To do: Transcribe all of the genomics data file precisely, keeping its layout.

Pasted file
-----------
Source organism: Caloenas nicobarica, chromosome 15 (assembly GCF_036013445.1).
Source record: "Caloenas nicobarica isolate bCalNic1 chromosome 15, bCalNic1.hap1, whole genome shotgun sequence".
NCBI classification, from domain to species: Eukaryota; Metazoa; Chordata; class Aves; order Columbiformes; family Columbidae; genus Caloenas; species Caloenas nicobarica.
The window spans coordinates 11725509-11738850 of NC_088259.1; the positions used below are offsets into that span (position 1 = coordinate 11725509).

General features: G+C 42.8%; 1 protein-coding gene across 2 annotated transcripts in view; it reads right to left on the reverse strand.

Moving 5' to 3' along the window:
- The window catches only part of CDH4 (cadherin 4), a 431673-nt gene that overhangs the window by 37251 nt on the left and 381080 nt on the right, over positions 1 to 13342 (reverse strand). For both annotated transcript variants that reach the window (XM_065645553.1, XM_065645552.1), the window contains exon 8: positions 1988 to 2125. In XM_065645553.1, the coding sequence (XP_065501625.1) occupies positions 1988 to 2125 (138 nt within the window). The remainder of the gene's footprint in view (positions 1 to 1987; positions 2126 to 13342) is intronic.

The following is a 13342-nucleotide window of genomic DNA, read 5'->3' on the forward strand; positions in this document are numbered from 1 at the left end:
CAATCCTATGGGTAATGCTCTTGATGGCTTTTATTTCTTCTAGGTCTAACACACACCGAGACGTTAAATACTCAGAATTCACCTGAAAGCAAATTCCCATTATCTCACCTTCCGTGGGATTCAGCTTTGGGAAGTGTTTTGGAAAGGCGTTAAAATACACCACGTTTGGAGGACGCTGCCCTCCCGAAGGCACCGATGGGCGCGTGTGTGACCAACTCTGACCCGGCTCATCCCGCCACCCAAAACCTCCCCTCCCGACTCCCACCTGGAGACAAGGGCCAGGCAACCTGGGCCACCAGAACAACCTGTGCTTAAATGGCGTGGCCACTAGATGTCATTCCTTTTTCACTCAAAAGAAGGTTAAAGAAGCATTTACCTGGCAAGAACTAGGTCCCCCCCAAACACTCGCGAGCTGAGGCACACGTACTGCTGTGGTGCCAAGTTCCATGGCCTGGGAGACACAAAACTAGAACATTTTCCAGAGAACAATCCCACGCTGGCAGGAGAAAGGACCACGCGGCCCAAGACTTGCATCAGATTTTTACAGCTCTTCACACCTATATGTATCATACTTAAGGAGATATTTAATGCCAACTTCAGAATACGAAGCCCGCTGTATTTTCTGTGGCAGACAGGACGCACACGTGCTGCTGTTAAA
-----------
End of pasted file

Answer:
Source organism: Caloenas nicobarica, chromosome 15 (assembly GCF_036013445.1).
Source record: "Caloenas nicobarica isolate bCalNic1 chromosome 15, bCalNic1.hap1, whole genome shotgun sequence".
NCBI classification, from domain to species: Eukaryota; Metazoa; Chordata; class Aves; order Columbiformes; family Columbidae; genus Caloenas; species Caloenas nicobarica.
The window spans coordinates 11725509-11738850 of NC_088259.1; the positions used below are offsets into that span (position 1 = coordinate 11725509).

General features: G+C 42.8%; 1 protein-coding gene across 2 annotated transcripts in view; it reads right to left on the reverse strand.

Moving 5' to 3' along the window:
- The window catches only part of CDH4 (cadherin 4), a 431673-nt gene that overhangs the window by 37251 nt on the left and 381080 nt on the right, over positions 1 to 13342 (reverse strand). For both annotated transcript variants that reach the window (XM_065645553.1, XM_065645552.1), the window contains exon 8: positions 1988 to 2125. In XM_065645553.1, the coding sequence (XP_065501625.1) occupies positions 1988 to 2125 (138 nt within the window). The remainder of the gene's footprint in view (positions 1 to 1987; positions 2126 to 13342) is intronic.

The following is a 13342-nucleotide window of genomic DNA, read 5'->3' on the forward strand; positions in this document are numbered from 1 at the left end:
CAATCCTATGGGTAATGCTCTTGATGGCTTTTATTTCTTCTAGGTCTAACACACACCGAGACGTTAAATACTCAGAATTCACCTGAAAGCAAATTCCCATTATCTCACCTTCCGTGGGATTCAGCTTTGGGAAGTGTTTTGGAAAGGCGTTAAAATACACCACGTTTGGAGGACGCTGCCCTCCCGAAGGCACCGATGGGCGCGTGTGTGACCAACTCTGACCCGGCTCATCCCGCCACCCAAAACCTCCCCTCCCGACTCCCACCTGGAGACAAGGGCCAGGCAACCTGGGCCACCAGAACAACCTGTGCTTAAATGGCGTGGCCACTAGATGTCATTCCTTTTTCACTCAAAAGAAGGTTAAAGAAGCATTTACCTGGCAAGAACTAGGTCCCCCCCAAACACTCGCGAGCTGAGGCACACGTACTGCTGTGGTGCCAAGTTCCATGGCCTGGGAGACACAAAACTAGAACATTTTCCAGAGAACAATCCCACGCTGGCAGGAGAAAGGACCACGCGGCCCAAGACTTGCATCAGATTTTTACAGCTCTTCACACCTATATGTATCATACTTAAGGAGATATTTAATGCCAACTTCAGAATACGAAGCCCGCTGTATTTTCTGTGGCAGACAGGACGCACACGTGCTGCTGTTAAA